When a small group of motoring enthusiasts formed a club to support the 'new' motor vehicles in WA in 1905, they could not have guessed how enduring it would be. That group started RAC in order to make things safer on the roads for the club's WA members. More than 110 years later RAC continues to be the voice of over 1 million members for a better WA.
In the beginning
Back in 1905, automobiles were new to WA. In fact, only three years earlier, a self-taught automotive engineer named Claude Williams Deane sold the first petrol-driven car in Perth.
Claude was part of a group of Perth motoring enthusiasts, which also included importer/exporter Harry Dyer, who was bringing in the latest cars from England, and Richard Strelitz, another keen motorist and Fremantle entrepreneur.
These three were central figures in creating what is now known as RAC, in January 1905.
Cars might have been on the roads, but there was little in the way of garages or petrol pumps, or even people who knew much about repairing or changing tyres. The new club’s members and motoring enthusiasts wanted to change that, supporting others that shared their passion for the automobile and making the roads safer for their new members, and others in WA.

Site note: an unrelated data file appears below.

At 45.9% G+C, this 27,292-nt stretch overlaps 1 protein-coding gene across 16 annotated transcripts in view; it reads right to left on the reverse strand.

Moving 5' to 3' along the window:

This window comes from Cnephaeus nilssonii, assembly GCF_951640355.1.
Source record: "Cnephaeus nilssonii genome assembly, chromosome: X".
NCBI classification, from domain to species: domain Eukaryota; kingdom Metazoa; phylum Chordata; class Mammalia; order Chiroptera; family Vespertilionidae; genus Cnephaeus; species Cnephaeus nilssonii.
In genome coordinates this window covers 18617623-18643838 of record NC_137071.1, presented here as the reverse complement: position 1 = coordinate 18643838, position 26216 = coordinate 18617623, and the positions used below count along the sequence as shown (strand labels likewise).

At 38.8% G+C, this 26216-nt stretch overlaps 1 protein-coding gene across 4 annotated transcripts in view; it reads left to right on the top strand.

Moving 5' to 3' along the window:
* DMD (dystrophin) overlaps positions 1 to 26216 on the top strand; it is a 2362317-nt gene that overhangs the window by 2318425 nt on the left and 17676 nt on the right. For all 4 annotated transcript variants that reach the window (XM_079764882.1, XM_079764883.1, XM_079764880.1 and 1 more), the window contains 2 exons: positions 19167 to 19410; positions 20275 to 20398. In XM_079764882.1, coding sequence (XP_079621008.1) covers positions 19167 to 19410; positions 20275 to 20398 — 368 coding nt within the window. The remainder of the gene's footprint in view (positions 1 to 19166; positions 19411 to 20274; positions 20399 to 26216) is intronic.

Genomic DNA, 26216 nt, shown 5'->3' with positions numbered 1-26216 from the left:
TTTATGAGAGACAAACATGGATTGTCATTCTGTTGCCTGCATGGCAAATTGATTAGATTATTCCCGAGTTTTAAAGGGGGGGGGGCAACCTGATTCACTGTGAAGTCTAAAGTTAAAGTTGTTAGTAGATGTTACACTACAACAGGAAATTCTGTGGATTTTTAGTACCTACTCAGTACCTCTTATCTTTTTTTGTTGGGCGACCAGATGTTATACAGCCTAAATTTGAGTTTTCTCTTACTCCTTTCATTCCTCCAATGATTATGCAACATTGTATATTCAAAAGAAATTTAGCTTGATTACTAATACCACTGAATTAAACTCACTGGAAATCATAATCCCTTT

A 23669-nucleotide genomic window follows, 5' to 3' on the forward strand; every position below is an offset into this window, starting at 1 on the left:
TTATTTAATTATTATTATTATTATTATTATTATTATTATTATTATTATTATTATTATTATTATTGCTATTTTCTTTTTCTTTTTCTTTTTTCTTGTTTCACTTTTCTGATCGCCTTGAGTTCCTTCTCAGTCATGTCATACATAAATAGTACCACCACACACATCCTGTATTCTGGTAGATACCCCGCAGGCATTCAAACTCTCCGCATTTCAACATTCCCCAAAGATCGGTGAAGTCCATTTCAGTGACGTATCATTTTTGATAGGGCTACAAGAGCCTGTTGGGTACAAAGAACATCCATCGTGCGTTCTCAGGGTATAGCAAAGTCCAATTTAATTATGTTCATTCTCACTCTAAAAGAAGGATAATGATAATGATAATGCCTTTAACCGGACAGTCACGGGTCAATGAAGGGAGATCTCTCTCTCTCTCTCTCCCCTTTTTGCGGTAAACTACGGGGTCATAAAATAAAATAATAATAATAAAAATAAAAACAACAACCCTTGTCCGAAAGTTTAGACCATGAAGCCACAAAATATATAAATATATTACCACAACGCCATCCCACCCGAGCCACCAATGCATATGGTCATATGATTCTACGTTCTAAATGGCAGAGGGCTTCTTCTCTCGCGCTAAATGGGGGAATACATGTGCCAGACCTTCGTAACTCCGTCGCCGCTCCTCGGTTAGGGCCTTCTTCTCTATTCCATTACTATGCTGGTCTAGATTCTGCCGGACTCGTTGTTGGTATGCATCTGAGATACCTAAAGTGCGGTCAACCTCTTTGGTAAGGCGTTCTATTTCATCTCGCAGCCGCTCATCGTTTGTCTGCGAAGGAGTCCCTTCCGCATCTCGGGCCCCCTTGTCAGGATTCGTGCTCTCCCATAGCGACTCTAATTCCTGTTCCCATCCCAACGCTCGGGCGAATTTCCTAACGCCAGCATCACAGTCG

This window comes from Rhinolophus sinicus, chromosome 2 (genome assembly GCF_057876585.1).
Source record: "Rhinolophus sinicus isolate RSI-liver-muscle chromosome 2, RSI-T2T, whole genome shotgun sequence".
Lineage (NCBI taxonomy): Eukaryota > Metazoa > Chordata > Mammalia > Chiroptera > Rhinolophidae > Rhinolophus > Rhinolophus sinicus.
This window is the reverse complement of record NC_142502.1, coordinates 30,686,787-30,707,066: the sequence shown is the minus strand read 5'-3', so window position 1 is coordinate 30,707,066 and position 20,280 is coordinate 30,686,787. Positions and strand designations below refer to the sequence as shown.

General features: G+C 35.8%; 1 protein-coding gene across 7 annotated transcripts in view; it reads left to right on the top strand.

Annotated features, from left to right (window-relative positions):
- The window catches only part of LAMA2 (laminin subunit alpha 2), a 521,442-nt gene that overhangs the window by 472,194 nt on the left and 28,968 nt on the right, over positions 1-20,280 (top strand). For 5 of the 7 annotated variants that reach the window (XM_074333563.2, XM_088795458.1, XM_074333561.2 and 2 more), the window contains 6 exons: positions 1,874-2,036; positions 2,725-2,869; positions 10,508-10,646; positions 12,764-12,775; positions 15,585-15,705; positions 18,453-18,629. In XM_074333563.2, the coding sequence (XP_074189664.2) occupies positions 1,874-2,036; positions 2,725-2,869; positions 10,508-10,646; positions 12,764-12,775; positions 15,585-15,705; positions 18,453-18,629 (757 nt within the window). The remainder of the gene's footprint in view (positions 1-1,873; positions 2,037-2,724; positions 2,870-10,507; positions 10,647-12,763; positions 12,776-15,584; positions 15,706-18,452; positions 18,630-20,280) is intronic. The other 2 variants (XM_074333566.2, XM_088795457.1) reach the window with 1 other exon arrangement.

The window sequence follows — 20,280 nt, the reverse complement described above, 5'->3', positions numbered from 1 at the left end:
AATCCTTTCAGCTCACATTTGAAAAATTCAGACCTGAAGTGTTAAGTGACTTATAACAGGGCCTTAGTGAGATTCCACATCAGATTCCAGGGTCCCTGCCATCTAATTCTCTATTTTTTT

The RAC badge: A status symbol
Mounted onto members’ cars from the early days, the RAC badges became something of a status symbol, particularly because at the time, automobiles were mostly owned by wealthier Western Australians. The distinctive badge was also the only way an RAC member could be identified.
The first badge, featuring WA's black swan, was produced in 1910 and became an instant hit with members. The swan remained even after the badge was changed in 1915 when RAC became affiliated with the Royal Automobile Club of England, much to the delight of members.
Given the status of the badges, leaving it on a vehicle when selling it often made the car more attractive to the buyer. In 1916 the club cracked down on rogue RAC badge-toting cars driving Perth streets.
Keen to show off its royal affiliations, the badge design was changed in 1950 to a chrome diamond shape incorporating the King's crown on top, the letters RAC in the centre, and an anodised blue backing plate. This style of badge remained in use until as late as 1990 when the last RAC badge, a small barrel-shaped type, was introduced and designed for bolting onto vehicle registration plates.
Metallic RAC badges are no longer made, mainly due to the changes in car design, which no longer have 'badge bars' included for club badges.